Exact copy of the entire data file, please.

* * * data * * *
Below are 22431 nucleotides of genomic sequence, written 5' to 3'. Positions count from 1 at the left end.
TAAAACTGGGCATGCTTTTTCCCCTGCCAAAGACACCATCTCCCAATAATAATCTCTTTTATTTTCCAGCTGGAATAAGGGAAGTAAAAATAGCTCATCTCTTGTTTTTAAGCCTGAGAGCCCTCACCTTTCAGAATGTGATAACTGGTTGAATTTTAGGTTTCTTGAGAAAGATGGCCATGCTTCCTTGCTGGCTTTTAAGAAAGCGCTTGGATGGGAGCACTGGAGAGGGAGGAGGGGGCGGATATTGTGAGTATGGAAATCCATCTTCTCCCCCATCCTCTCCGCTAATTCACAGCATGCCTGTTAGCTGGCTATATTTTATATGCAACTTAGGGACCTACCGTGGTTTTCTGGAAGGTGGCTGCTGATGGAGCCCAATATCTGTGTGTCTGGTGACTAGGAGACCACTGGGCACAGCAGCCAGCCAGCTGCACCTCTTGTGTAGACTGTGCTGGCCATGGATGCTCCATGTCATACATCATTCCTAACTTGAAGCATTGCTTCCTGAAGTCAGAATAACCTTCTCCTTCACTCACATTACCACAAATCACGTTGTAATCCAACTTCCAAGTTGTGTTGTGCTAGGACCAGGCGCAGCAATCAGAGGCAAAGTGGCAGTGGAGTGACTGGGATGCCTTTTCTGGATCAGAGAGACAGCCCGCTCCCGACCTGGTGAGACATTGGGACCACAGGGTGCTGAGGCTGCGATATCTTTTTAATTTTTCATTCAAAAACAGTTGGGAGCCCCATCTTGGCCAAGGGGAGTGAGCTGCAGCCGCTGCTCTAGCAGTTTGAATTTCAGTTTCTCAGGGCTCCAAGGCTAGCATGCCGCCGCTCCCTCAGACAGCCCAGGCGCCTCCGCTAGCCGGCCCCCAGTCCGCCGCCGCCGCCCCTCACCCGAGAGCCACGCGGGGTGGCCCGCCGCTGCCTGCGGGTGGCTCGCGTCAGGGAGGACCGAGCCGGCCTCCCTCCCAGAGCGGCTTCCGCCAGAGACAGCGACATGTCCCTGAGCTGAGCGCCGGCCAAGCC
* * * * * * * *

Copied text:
Below are 22431 nucleotides of genomic sequence, written 5' to 3'. Positions count from 1 at the left end.
TAAAACTGGGCATGCTTTTTCCCCTGCCAAAGACACCATCTCCCAATAATAATCTCTTTTATTTTCCAGCTGGAATAAGGGAAGTAAAAATAGCTCATCTCTTGTTTTTAAGCCTGAGAGCCCTCACCTTTCAGAATGTGATAACTGGTTGAATTTTAGGTTTCTTGAGAAAGATGGCCATGCTTCCTTGCTGGCTTTTAAGAAAGCGCTTGGATGGGAGCACTGGAGAGGGAGGAGGGGGCGGATATTGTGAGTATGGAAATCCATCTTCTCCCCCATCCTCTCCGCTAATTCACAGCATGCCTGTTAGCTGGCTATATTTTATATGCAACTTAGGGACCTACCGTGGTTTTCTGGAAGGTGGCTGCTGATGGAGCCCAATATCTGTGTGTCTGGTGACTAGGAGACCACTGGGCACAGCAGCCAGCCAGCTGCACCTCTTGTGTAGACTGTGCTGGCCATGGATGCTCCATGTCATACATCATTCCTAACTTGAAGCATTGCTTCCTGAAGTCAGAATAACCTTCTCCTTCACTCACATTACCACAAATCACGTTGTAATCCAACTTCCAAGTTGTGTTGTGCTAGGACCAGGCGCAGCAATCAGAGGCAAAGTGGCAGTGGAGTGACTGGGATGCCTTTTCTGGATCAGAGAGACAGCCCGCTCCCGACCTGGTGAGACATTGGGACCACAGGGTGCTGAGGCTGCGATATCTTTTTAATTTTTCATTCAAAAACAGTTGGGAGCCCCATCTTGGCCAAGGGGAGTGAGCTGCAGCCGCTGCTCTAGCAGTTTGAATTTCAGTTTCTCAGGGCTCCAAGGCTAGCATGCCGCCGCTCCCTCAGACAGCCCAGGCGCCTCCGCTAGCCGGCCCCCAGTCCGCCGCCGCCGCCCCTCACCCGAGAGCCACGCGGGGTGGCCCGCCGCTGCCTGCGGGTGGCTCGCGTCAGGGAGGACCGAGCCGGCCTCCCTCCCAGAGCGGCTTCCGCCAGAGACAGCGACATGTCCCTGAGCTGAGCGCCGGCCAAGCC